Here’s your invitation to the month-long five planet party in the sky, starting today. Wipe the sleep from your eyes and head outside for this spectacular pre-breakfast celestial treat.
This illustration shows the locations of planets throughout the solar system. Circular symbols are plotted for February 1st, and the curved arrows indicate each planet’s motion through the month. During February the outer planets don’t change position enough to notice at this scale. Credit: Sky and Telescope
When is the planet party in the sky? Who will be there?
Starting today (yes, today!) the five planets, Mercury, Venus, Mars, Saturn, and Jupiter will be visible until February 20th in the predawn sky–no telescope needed! Tiny Mercury (the wallflower of the bunch) will be the hardest to spot, but according to Sky & Telescope senior editor Alan MacRobert, your best shot to do so will be during the last few days of January and first week of February. Best time for viewing is 45 minutes before sunrise. Yes, that’s very early. But you should do it anyway.*
Where should I go to observe this celestial spectacle?
So long as you can find a place with a clear, unobstructed view (no buildings, trees, spaceships, etc.) toward the southeast, you’ll be in the right place.
How can I find them? There’s a lot of bright things up there.
Look in the general direction of the sunrise (but not directly at the sun, please) and find Venus in the low horizon. Venus is the brightest star in the predawn sky, so you should spot it fairly easily. Mercury will also look like a star (gee, that’s helpful, thanks!) and is located to the lower left of Venus, by “about the width of your clenched fist held at arm’s length,” according to Sky & Telescope. Mercury will appear brighter and higher (closer to Venus) than it did the previous morning, so don’t expect it to be in the same place. Planets, as we know, move.
From Venus, look slightly upwards and to the right to spot Saturn (dimmer than Venus, but never say that to its face). You should see a bright orange-tinted star called Antares shining slightly below and to the right of Saturn. Mars is due south, and Jupiter will be high in the southwest. Sweep your gaze across nearly half of the sky to take in all these beauties at once.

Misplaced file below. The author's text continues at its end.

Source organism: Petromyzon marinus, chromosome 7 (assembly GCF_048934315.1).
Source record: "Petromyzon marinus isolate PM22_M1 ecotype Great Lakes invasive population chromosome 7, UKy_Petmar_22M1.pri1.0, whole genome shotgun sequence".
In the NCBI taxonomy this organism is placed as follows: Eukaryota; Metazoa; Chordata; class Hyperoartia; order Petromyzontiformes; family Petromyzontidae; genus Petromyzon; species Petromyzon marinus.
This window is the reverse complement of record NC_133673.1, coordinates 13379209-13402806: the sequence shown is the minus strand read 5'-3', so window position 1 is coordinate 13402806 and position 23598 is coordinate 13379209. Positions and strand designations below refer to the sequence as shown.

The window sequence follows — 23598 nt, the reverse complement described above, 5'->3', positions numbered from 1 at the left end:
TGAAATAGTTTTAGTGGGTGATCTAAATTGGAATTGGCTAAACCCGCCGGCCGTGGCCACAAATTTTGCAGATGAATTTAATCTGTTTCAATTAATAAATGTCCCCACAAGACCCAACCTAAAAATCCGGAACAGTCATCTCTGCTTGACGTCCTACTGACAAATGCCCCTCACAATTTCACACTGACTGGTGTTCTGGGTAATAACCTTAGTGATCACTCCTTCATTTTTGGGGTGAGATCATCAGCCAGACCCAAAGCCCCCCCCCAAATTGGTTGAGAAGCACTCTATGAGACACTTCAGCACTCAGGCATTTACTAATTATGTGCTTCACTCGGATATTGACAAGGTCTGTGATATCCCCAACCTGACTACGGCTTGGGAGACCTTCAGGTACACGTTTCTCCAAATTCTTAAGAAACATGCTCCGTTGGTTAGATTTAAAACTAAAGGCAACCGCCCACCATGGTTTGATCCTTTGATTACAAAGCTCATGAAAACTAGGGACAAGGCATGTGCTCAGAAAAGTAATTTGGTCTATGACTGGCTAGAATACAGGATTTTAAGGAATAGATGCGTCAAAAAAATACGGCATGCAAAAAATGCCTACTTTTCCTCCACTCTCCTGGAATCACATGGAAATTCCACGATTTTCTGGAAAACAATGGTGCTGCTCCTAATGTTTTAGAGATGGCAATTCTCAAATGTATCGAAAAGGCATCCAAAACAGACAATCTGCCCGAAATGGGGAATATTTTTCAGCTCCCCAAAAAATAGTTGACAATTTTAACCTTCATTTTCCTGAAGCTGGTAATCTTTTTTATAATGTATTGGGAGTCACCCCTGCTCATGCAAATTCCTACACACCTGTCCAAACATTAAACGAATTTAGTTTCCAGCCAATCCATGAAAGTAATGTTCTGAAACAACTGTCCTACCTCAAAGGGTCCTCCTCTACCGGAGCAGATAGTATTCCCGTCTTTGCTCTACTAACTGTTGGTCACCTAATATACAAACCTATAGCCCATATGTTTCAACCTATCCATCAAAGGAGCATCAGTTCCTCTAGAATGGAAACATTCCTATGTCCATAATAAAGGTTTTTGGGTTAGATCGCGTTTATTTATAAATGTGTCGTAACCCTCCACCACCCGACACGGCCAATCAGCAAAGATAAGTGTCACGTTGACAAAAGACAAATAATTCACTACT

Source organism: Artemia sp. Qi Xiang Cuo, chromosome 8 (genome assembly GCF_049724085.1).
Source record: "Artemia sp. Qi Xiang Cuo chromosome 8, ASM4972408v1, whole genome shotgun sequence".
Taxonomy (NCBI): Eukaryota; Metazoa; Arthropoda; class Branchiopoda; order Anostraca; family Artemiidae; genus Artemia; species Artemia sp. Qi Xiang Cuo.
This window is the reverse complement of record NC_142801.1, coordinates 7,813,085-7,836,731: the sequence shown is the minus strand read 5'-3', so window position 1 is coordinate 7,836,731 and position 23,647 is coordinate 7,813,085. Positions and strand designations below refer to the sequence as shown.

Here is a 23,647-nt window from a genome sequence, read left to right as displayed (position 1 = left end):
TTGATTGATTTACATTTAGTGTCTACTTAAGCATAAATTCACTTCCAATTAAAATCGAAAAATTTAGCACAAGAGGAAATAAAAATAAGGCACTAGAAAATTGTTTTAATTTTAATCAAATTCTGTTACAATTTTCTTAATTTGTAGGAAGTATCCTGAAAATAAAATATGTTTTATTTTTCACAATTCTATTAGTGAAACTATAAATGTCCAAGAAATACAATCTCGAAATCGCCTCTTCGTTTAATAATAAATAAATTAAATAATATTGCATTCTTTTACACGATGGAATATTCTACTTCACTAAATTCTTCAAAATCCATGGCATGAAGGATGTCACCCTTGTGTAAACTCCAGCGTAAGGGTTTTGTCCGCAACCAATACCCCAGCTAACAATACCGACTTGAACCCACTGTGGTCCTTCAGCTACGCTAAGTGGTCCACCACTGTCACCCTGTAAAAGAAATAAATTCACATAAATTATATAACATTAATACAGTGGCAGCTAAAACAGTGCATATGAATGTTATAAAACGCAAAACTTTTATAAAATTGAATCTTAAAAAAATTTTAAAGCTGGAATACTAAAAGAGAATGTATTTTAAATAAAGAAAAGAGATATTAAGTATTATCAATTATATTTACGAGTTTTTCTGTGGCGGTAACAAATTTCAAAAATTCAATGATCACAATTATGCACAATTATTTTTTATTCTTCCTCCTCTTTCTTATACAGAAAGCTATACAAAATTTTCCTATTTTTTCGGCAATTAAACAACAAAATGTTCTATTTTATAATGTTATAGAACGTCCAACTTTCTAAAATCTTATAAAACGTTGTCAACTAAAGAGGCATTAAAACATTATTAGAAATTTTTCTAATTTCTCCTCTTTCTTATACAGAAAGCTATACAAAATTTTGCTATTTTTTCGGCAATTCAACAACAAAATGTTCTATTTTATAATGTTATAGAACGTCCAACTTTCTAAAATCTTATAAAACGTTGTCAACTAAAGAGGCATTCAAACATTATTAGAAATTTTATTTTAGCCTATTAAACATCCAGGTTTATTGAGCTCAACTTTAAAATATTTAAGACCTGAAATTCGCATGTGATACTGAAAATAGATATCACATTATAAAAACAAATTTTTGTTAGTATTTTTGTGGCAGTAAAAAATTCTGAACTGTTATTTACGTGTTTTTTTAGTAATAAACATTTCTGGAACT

If you’re still having a hard time, the Moon can also be your guide. It’ll be near Jupiter on the mornings of January 27th and 28th, Mars on February 1st, Saturn on February 3rd, Venus on February 5th, and above Mercury on February 6th.
Finally, remember that only stars twinkle. So if you’re looking at what you think may be Saturn, and it winks cheekily back at you, it’s not Saturn.
*When was the last time these planets were all visible in the sky?
The last time these five planets appeared together in the sky was over a decade ago, from late December 2004 to early January 2005. In fact, this happens only two or three times per decade on average, so don’t be lazy about it. You won’t get another chance to view all five of these planets together again until mid-August later this year, and even then, all five are no guarantee since Mercury will be very close to the horizon. Your next chance after August won’t be until 2020.
How is this happening anyway?
All planets in our Solar System (and all solar systems, by definition) trace their own unique orbit around the Sun, and in their own sweet time. At this momentous time on planet Earth, they are each positioned in their orbit where–as seen from Earth–they appear to line up in our night sky. However, this doesn’t mean that the planets are actually lined up like a row of dominos between the Sun and Pluto, nor are the planets actually closer together. It’s just a kooky coincidence to the delight of early-rising Earthlings everywhere.
January 25th Viewing:
February 1st Viewing:
Thanks to Sky and Telescope for all the details!